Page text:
Like a Scimitar

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The black rhino’s horn curved like a scimitar.

It was the curve and the length of it—growing from nose and toward the cranium as though gravitating towards a center—contrasted against the squat earthly body that made the entire image ethereal.  

How is it that a simple fact—maybe even just a revision of a fact can unlock the way you see the world.  Reality is not as deep as what we see because there is always so much more to see.

I was told over and over that it was extremely unlikely that I would find a rhino in the wild.  Yet there it was, basking in the mud of a shallow creek—something that could have easily been a rock, sitting casually in its manmade rarity and scarcity. 

In my mind, a rhino’s horn has always been short and stubby.  Children around the world learn about the rhino because it is a large and idiosyncratic animal.  Yet it’s existence outside of Africa is artificial and that is hard to realize without actually trying to track a rhino down in the wild.  It’s renown is indirectly related to its actual population.  And the images of rhinos that we see are all of stubbed and short horns—perhaps because all the rhinos in captivity have had its horns purposefully trimmed to discourage poaching or there are simply not enough old rhinos to live to the age worthy of a scimitar horn.

Because I am in this privileged position of constant information, stimulation and access I felt suddenly as though the world had lied to me. How could it be that before this moment I did not know? But I suppose the process of birth and growth and education is a constant addition and subtraction of blinders.  The more we see the narrower our worldview can become; it sometimes feels safer to live with a kind of certainty of what the nature of this world is.

Sometimes I like to return to this moment because it shakes everything up.  It was a moment of such unadulterated euphoria and the absence of fear.  No fear of right or wrong or failure or vanity.  It was a moment that convinced me I have to keep traveling and I have to keep discovering my own misconceptions.  It was a moment where I felt immense gratitude for the luxury to travel and the unabashed desire to use this luxury.  I wish everyone could know that anything could lie beyond the next bush you pass, the next casual glance of an eye, the next person you meet.  I want to remember and re-live it again and again when I find myself convinced that the world is dull and grey and enclosed, I need to remember that it is not.  The world is grand and curved and unexpected—endlessly so.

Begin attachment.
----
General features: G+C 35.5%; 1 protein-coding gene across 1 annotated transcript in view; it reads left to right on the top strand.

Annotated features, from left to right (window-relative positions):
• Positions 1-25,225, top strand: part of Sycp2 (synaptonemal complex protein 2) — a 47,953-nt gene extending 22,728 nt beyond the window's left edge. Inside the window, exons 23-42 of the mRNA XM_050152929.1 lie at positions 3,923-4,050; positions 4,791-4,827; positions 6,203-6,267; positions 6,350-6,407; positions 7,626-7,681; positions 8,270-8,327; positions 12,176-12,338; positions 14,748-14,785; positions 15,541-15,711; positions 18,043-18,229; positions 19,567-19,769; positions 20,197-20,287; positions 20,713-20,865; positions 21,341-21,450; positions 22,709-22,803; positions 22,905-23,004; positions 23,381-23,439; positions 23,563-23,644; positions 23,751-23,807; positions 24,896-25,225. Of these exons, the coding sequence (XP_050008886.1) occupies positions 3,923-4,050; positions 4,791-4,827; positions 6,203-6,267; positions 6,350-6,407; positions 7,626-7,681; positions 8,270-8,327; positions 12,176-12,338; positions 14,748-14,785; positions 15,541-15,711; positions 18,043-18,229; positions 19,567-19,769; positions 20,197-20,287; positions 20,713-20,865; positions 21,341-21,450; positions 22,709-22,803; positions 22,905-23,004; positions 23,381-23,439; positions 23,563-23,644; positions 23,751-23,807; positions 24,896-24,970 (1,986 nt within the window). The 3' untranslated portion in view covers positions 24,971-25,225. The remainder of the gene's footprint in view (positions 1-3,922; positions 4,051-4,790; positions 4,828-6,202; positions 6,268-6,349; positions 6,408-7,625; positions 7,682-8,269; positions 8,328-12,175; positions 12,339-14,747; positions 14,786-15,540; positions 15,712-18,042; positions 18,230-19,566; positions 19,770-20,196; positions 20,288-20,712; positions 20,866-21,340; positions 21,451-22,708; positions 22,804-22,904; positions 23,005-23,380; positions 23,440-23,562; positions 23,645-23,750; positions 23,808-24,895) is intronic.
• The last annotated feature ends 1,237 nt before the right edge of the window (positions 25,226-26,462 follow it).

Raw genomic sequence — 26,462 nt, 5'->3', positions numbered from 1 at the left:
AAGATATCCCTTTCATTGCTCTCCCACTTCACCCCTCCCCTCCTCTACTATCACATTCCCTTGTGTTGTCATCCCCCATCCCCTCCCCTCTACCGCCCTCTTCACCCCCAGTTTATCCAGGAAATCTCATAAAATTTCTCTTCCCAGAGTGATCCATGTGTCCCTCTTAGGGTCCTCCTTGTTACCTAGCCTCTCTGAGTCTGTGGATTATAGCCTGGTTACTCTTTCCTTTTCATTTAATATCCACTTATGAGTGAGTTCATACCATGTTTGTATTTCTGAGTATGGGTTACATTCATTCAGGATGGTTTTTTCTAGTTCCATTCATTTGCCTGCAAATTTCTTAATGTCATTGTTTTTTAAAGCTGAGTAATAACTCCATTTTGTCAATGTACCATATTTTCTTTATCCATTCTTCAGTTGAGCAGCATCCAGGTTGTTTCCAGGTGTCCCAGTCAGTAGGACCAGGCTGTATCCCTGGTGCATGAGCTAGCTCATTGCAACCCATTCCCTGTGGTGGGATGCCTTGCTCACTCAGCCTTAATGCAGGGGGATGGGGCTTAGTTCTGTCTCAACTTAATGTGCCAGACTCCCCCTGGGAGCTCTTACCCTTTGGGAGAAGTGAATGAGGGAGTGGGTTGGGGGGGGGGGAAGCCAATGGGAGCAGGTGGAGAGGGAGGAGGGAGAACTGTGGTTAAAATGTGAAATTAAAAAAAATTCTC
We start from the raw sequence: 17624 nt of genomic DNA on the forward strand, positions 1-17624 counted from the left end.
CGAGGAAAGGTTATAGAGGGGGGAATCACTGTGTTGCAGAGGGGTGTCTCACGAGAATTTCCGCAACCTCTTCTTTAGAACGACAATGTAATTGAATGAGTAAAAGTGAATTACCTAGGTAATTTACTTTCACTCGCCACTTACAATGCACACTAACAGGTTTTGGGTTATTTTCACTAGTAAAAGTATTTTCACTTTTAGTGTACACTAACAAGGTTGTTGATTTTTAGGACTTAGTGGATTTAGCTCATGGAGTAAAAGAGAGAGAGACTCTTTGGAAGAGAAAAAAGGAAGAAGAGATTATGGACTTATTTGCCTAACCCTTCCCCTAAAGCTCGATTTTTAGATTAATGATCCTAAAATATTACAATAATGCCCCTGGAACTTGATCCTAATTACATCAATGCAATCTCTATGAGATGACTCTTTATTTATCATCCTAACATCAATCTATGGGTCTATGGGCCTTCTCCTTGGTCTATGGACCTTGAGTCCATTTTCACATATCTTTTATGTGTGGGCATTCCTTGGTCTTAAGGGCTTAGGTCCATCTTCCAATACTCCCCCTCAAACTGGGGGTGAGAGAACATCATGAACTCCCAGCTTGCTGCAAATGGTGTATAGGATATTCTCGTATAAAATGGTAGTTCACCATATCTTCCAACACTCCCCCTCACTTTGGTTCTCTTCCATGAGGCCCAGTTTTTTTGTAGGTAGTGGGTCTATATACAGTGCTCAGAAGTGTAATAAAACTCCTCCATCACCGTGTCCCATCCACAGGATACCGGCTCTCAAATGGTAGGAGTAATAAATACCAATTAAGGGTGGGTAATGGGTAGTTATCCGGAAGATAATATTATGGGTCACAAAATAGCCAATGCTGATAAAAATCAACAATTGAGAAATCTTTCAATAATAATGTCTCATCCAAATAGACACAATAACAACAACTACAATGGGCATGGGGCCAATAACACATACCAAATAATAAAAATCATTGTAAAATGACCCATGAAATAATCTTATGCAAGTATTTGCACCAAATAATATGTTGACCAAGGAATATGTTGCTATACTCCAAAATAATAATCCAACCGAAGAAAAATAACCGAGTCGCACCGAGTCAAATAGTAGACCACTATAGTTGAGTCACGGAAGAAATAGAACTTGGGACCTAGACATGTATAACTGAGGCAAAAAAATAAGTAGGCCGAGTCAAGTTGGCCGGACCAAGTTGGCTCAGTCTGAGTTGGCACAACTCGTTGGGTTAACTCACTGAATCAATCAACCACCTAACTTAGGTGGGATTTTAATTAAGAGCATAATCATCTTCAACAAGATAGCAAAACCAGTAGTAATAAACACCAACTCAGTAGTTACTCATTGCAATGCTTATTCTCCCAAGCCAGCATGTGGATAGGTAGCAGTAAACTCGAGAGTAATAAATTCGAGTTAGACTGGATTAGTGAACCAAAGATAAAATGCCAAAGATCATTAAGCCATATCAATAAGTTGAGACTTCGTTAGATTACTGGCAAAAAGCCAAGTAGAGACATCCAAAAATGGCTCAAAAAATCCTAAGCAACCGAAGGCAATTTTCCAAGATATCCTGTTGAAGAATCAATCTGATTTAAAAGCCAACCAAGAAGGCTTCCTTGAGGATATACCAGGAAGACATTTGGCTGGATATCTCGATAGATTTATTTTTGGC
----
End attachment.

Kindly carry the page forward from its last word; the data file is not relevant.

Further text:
And if who I am now does not have the words or skills to adequately describe it all (and I am feeling so clumsy today), I need to keep trying again and again. 

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My Definition of Anxiety

I remember in high school I would read the definitions of mental illness conditions and I would be unable to confirm or deny whether I had any of it.  There is something that is lost in reflection—when you reflect upon yourself and if any of those definitions for depression, paranoia, anxiety, manic behavior actually defines you.  

I sometimes wondered if there was no “click” because the human experience of the mind is so intensely varied.  Or if I was so ingrained in the culture that exasperations with one’s own mind was a result of personal weakness.  Sometimes I wondered if the desire to not have any problems was so strong that it blinded me to being able to understand definitions.  When you read a word and it just floats in front of you as some sort of alien entity you can’t connect to your experience, the uncertainty is frightening.  

It’s taken me so many long years to articulate to myself “Yes, my brain right now is in anxiety mode.  It isn’t right, it isn’t right.  It’s not as it should be.”  These days, I’ve slowly been turning my head to meet anxiety in the eye.  To recognize it for what it is.